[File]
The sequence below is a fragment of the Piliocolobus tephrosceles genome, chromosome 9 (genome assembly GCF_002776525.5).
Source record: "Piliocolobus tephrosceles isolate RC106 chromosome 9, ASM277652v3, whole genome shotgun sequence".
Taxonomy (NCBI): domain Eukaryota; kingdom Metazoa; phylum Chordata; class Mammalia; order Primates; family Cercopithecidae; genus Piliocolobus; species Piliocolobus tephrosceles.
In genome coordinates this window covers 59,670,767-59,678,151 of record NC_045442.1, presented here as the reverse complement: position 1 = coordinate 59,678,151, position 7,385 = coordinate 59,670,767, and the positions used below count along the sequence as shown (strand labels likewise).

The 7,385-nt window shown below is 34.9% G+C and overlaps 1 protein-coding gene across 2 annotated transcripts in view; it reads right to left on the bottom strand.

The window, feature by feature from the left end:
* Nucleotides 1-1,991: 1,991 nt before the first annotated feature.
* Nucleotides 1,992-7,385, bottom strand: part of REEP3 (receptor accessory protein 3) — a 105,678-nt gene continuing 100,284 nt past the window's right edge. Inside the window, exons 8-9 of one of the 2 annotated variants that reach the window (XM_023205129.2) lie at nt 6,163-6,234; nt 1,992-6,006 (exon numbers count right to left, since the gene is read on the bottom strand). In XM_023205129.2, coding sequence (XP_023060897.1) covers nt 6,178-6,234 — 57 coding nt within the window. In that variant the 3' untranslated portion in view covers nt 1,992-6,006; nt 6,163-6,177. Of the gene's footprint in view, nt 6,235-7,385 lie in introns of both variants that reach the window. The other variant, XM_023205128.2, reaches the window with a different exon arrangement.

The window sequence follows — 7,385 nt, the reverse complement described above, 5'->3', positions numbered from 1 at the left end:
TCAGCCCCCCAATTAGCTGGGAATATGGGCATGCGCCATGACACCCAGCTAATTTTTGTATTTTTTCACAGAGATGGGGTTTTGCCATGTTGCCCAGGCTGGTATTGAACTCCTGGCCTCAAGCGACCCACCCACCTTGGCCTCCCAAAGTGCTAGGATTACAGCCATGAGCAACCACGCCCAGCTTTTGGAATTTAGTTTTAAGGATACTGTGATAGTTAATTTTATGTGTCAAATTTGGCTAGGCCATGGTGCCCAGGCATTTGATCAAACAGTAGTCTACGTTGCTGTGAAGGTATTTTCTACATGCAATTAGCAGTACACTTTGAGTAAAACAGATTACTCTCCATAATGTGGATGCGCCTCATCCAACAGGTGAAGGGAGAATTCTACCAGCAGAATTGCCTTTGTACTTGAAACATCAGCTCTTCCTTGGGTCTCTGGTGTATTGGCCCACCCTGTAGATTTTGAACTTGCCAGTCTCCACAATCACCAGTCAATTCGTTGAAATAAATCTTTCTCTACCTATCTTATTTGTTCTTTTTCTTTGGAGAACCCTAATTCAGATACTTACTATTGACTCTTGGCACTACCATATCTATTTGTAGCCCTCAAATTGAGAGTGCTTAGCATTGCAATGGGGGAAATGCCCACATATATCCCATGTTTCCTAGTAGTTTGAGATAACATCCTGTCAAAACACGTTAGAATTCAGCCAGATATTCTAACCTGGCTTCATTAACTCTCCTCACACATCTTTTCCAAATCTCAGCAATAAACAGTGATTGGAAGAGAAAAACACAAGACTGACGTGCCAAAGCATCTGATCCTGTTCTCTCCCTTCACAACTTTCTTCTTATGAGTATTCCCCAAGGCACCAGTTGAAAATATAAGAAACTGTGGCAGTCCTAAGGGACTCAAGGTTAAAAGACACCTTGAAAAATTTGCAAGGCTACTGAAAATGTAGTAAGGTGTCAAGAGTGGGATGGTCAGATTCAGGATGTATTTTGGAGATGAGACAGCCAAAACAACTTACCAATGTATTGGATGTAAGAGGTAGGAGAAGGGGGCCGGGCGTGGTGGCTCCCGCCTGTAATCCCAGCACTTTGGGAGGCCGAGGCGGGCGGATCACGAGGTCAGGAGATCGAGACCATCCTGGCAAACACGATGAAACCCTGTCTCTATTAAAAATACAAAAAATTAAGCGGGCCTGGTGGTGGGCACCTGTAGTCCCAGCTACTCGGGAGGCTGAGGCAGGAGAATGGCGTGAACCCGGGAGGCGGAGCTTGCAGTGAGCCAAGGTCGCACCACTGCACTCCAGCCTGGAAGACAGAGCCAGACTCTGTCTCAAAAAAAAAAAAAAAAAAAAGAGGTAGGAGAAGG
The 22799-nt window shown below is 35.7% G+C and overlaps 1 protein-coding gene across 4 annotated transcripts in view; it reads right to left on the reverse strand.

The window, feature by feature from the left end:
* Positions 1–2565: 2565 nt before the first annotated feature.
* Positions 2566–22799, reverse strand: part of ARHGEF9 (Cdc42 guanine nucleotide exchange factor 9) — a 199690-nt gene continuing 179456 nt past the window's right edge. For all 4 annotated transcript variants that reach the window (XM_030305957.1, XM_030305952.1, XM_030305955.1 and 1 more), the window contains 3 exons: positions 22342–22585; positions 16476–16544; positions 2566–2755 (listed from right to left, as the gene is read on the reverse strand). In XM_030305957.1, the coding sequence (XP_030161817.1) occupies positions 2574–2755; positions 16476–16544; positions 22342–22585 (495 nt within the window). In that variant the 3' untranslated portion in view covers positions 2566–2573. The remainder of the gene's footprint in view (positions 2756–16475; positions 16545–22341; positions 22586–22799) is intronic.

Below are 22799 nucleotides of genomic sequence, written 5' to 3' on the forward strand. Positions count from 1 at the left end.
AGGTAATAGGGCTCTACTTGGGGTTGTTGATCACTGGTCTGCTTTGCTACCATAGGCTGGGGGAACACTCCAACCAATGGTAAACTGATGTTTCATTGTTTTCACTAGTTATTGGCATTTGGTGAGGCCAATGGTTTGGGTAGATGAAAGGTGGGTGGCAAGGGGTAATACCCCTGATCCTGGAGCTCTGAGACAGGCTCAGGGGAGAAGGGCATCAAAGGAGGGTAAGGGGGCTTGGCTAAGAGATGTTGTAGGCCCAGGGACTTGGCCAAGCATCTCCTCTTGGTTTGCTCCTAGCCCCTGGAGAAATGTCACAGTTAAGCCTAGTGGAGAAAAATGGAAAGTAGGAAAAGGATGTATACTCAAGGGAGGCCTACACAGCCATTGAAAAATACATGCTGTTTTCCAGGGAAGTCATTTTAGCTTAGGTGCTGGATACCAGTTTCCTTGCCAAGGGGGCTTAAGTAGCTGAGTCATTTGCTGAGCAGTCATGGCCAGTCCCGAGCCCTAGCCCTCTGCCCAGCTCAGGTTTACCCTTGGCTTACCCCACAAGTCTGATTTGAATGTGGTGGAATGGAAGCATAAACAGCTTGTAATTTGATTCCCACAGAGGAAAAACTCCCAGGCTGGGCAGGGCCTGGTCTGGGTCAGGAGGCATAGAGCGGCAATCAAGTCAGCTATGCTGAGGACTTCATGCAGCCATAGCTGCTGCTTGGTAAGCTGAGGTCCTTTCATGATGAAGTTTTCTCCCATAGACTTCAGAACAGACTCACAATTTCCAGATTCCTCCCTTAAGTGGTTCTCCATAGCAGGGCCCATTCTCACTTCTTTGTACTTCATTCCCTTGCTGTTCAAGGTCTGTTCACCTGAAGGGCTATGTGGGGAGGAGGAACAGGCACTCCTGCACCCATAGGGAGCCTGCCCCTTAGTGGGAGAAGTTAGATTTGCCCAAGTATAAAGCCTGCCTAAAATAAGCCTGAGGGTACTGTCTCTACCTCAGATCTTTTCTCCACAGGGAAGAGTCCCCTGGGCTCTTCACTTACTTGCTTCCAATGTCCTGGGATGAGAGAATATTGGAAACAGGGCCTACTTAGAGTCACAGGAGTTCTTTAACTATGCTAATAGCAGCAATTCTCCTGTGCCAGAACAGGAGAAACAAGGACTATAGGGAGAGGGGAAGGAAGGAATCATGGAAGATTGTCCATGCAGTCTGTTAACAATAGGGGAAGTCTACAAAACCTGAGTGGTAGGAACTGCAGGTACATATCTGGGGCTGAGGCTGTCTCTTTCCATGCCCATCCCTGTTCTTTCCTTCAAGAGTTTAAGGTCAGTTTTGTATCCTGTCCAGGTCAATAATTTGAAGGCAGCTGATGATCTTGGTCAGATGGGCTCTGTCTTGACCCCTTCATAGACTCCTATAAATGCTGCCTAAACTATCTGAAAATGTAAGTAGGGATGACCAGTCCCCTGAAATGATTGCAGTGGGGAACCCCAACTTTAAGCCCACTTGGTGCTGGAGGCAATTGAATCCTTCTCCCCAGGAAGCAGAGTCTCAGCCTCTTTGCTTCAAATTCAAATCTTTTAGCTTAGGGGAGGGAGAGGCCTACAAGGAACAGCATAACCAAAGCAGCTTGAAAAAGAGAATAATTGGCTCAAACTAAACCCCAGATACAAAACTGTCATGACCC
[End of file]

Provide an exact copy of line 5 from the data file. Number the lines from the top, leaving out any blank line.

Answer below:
The 7,385-nt window shown below is 34.9% G+C and overlaps 1 protein-coding gene across 2 annotated transcripts in view; it reads right to left on the bottom strand.